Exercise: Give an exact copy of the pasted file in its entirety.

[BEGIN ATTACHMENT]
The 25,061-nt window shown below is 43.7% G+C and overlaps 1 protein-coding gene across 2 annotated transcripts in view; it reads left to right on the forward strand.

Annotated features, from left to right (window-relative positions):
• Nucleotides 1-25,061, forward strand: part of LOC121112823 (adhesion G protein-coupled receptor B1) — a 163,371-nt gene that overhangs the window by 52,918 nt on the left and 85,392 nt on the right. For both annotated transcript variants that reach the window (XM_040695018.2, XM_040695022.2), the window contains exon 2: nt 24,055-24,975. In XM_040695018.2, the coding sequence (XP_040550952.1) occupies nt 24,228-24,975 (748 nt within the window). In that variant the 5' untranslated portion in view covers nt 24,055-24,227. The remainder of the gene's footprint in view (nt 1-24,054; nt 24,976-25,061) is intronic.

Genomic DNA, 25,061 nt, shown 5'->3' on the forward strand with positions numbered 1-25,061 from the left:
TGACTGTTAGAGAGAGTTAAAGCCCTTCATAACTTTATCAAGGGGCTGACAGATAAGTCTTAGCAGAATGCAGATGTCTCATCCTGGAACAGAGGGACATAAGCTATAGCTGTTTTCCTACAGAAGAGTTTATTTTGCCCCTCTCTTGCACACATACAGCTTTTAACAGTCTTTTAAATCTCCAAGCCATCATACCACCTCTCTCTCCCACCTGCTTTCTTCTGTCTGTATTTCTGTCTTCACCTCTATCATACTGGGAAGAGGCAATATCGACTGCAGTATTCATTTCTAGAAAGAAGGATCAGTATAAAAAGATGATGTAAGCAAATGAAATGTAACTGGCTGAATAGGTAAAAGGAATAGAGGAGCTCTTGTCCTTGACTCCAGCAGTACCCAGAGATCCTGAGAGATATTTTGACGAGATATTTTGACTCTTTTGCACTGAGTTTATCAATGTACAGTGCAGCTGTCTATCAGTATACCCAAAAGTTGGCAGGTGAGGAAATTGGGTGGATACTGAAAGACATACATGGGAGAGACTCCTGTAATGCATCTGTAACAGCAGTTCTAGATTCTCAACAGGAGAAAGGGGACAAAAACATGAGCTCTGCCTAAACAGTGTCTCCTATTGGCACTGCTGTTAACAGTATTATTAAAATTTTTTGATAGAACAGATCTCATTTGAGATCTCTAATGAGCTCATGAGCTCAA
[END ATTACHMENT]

The 25,061-nt window shown below is 43.7% G+C and overlaps 1 protein-coding gene across 2 annotated transcripts in view; it reads left to right on the forward strand.

Annotated features, from left to right (window-relative positions):
• Nucleotides 1-25,061, forward strand: part of LOC121112823 (adhesion G protein-coupled receptor B1) — a 163,371-nt gene that overhangs the window by 52,918 nt on the left and 85,392 nt on the right. For both annotated transcript variants that reach the window (XM_040695018.2, XM_040695022.2), the window contains exon 2: nt 24,055-24,975. In XM_040695018.2, the coding sequence (XP_040550952.1) occupies nt 24,228-24,975 (748 nt within the window). In that variant the 5' untranslated portion in view covers nt 24,055-24,227. The remainder of the gene's footprint in view (nt 1-24,054; nt 24,976-25,061) is intronic.

Genomic DNA, 25,061 nt, shown 5'->3' on the forward strand with positions numbered 1-25,061 from the left:
TGACTGTTAGAGAGAGTTAAAGCCCTTCATAACTTTATCAAGGGGCTGACAGATAAGTCTTAGCAGAATGCAGATGTCTCATCCTGGAACAGAGGGACATAAGCTATAGCTGTTTTCCTACAGAAGAGTTTATTTTGCCCCTCTCTTGCACACATACAGCTTTTAACAGTCTTTTAAATCTCCAAGCCATCATACCACCTCTCTCTCCCACCTGCTTTCTTCTGTCTGTATTTCTGTCTTCACCTCTATCATACTGGGAAGAGGCAATATCGACTGCAGTATTCATTTCTAGAAAGAAGGATCAGTATAAAAAGATGATGTAAGCAAATGAAATGTAACTGGCTGAATAGGTAAAAGGAATAGAGGAGCTCTTGTCCTTGACTCCAGCAGTACCCAGAGATCCTGAGAGATATTTTGACGAGATATTTTGACTCTTTTGCACTGAGTTTATCAATGTACAGTGCAGCTGTCTATCAGTATACCCAAAAGTTGGCAGGTGAGGAAATTGGGTGGATACTGAAAGACATACATGGGAGAGACTCCTGTAATGCATCTGTAACAGCAGTTCTAGATTCTCAACAGGAGAAAGGGGACAAAAACATGAGCTCTGCCTAAACAGTGTCTCCTATTGGCACTGCTGTTAACAGTATTATTAAAATTTTTTGATAGAACAGATCTCATTTGAGATCTCTAATGAGCTCATGAGCTCAA